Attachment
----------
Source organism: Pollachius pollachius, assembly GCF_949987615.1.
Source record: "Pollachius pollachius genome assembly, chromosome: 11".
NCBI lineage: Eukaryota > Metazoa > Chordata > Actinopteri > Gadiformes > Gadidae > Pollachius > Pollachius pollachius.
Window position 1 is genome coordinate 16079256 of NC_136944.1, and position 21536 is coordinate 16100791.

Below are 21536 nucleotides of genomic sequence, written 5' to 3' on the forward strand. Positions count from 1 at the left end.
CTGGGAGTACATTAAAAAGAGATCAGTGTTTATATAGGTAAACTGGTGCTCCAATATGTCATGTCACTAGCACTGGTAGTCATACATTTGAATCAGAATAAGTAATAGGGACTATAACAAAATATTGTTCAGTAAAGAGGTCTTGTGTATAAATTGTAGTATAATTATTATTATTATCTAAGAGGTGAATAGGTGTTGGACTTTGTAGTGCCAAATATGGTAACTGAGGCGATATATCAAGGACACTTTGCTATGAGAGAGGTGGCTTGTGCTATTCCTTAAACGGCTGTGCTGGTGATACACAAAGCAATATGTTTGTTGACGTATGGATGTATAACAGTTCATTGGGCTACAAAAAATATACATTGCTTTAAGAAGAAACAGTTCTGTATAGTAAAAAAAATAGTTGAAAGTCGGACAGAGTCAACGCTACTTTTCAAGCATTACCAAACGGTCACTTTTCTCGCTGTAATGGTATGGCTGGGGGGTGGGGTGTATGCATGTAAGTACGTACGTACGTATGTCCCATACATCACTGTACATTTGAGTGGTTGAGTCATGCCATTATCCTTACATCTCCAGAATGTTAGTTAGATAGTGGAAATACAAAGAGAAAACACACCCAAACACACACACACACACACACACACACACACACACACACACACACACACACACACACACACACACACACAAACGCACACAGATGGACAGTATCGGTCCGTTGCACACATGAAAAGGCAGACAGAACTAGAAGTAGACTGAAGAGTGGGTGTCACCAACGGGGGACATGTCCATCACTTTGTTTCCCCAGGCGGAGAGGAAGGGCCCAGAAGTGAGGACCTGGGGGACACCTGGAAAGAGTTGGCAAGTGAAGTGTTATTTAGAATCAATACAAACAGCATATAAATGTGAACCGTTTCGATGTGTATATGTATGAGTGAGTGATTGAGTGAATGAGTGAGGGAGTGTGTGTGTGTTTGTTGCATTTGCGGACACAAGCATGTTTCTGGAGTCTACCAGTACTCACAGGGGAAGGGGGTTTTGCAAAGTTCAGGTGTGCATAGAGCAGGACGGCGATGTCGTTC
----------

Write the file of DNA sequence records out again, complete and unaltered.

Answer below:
Source organism: Pollachius pollachius, assembly GCF_949987615.1.
Source record: "Pollachius pollachius genome assembly, chromosome: 11".
NCBI lineage: Eukaryota > Metazoa > Chordata > Actinopteri > Gadiformes > Gadidae > Pollachius > Pollachius pollachius.
Window position 1 is genome coordinate 16079256 of NC_136944.1, and position 21536 is coordinate 16100791.

Below are 21536 nucleotides of genomic sequence, written 5' to 3' on the forward strand. Positions count from 1 at the left end.
CTGGGAGTACATTAAAAAGAGATCAGTGTTTATATAGGTAAACTGGTGCTCCAATATGTCATGTCACTAGCACTGGTAGTCATACATTTGAATCAGAATAAGTAATAGGGACTATAACAAAATATTGTTCAGTAAAGAGGTCTTGTGTATAAATTGTAGTATAATTATTATTATTATCTAAGAGGTGAATAGGTGTTGGACTTTGTAGTGCCAAATATGGTAACTGAGGCGATATATCAAGGACACTTTGCTATGAGAGAGGTGGCTTGTGCTATTCCTTAAACGGCTGTGCTGGTGATACACAAAGCAATATGTTTGTTGACGTATGGATGTATAACAGTTCATTGGGCTACAAAAAATATACATTGCTTTAAGAAGAAACAGTTCTGTATAGTAAAAAAAATAGTTGAAAGTCGGACAGAGTCAACGCTACTTTTCAAGCATTACCAAACGGTCACTTTTCTCGCTGTAATGGTATGGCTGGGGGGTGGGGTGTATGCATGTAAGTACGTACGTACGTATGTCCCATACATCACTGTACATTTGAGTGGTTGAGTCATGCCATTATCCTTACATCTCCAGAATGTTAGTTAGATAGTGGAAATACAAAGAGAAAACACACCCAAACACACACACACACACACACACACACACACACACACACACACACACACACACACACACACACACACACAAACGCACACAGATGGACAGTATCGGTCCGTTGCACACATGAAAAGGCAGACAGAACTAGAAGTAGACTGAAGAGTGGGTGTCACCAACGGGGGACATGTCCATCACTTTGTTTCCCCAGGCGGAGAGGAAGGGCCCAGAAGTGAGGACCTGGGGGACACCTGGAAAGAGTTGGCAAGTGAAGTGTTATTTAGAATCAATACAAACAGCATATAAATGTGAACCGTTTCGATGTGTATATGTATGAGTGAGTGATTGAGTGAATGAGTGAGGGAGTGTGTGTGTGTTTGTTGCATTTGCGGACACAAGCATGTTTCTGGAGTCTACCAGTACTCACAGGGGAAGGGGGTTTTGCAAAGTTCAGGTGTGCATAGAGCAGGACGGCGATGTCGTTC